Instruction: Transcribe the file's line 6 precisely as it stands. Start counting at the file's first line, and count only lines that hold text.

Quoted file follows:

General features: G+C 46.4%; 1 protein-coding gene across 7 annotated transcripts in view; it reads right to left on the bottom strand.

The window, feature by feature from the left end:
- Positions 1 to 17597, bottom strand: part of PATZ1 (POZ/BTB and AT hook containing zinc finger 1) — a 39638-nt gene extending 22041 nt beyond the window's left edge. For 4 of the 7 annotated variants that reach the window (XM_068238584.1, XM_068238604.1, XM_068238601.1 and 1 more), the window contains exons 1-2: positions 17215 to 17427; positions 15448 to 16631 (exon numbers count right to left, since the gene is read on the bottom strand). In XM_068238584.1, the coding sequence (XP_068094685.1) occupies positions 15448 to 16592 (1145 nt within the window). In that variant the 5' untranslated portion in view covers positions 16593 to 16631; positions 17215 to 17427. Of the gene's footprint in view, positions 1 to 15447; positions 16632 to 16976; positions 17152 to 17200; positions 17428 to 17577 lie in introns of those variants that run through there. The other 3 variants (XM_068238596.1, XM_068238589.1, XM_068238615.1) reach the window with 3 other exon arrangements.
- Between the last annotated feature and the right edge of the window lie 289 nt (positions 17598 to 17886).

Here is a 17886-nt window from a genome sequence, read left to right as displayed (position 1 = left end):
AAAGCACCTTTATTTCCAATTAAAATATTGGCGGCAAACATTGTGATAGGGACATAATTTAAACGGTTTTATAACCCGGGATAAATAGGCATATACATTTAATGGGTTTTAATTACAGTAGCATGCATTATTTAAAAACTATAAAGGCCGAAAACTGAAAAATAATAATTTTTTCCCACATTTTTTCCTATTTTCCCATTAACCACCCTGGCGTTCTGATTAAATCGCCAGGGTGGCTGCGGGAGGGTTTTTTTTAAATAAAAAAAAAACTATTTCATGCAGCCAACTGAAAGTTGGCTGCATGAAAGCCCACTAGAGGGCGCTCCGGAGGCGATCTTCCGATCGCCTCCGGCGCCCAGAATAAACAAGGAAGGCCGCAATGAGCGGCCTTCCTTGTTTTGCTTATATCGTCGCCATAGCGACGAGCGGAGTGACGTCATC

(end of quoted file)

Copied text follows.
AAAGCACCTTTATTTCCAATTAAAATATTGGCGGCAAACATTGTGATAGGGACATAATTTAAACGGTTTTATAACCCGGGATAAATAGGCATATACATTTAATGGGTTTTAATTACAGTAGCATGCATTATTTAAAAACTATAAAGGCCGAAAACTGAAAAATAATAATTTTTTCCCACATTTTTTCCTATTTTCCCATTAACCACCCTGGCGTTCTGATTAAATCGCCAGGGTGGCTGCGGGAGGGTTTTTTTTAAATAAAAAAAAAACTATTTCATGCAGCCAACTGAAAGTTGGCTGCATGAAAGCCCACTAGAGGGCGCTCCGGAGGCGATCTTCCGATCGCCTCCGGCGCCCAGAATAAACAAGGAAGGCCGCAATGAGCGGCCTTCCTTGTTTTGCTTATATCGTCGCCATAGCGACGAGCGGAGTGACGTCATC